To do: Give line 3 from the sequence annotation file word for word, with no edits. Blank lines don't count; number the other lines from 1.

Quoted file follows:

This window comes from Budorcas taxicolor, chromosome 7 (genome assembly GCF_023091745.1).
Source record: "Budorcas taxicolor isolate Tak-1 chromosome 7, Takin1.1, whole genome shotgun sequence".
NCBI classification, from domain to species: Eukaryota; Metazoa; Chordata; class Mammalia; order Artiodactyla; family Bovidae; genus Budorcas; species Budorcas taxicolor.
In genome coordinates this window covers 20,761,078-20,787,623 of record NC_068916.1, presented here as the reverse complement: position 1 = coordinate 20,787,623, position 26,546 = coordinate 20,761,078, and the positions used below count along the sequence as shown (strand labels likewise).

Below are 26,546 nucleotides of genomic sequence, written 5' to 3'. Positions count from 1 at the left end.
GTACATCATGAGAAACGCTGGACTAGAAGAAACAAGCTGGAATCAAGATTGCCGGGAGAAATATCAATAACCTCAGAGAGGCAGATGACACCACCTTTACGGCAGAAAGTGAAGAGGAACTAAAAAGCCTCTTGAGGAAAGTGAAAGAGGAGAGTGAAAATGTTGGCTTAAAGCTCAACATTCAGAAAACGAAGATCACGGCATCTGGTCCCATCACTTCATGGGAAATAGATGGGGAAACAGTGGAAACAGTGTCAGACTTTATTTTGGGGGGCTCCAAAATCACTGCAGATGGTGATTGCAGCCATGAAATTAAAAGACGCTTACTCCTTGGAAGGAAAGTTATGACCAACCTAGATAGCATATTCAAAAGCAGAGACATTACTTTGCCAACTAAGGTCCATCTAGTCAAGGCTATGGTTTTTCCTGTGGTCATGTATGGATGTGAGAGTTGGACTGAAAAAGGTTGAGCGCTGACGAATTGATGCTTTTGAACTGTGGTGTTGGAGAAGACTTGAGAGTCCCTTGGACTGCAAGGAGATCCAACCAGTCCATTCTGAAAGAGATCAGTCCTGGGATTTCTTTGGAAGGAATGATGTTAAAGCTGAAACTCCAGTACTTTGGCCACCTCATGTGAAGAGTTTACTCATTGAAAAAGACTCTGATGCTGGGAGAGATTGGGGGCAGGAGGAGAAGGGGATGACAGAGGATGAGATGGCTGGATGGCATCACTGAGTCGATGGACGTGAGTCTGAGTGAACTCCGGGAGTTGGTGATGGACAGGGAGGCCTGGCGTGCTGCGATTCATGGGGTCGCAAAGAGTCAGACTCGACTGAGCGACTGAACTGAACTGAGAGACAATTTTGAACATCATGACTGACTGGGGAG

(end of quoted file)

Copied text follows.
NCBI classification, from domain to species: Eukaryota; Metazoa; Chordata; class Mammalia; order Artiodactyla; family Bovidae; genus Budorcas; species Budorcas taxicolor.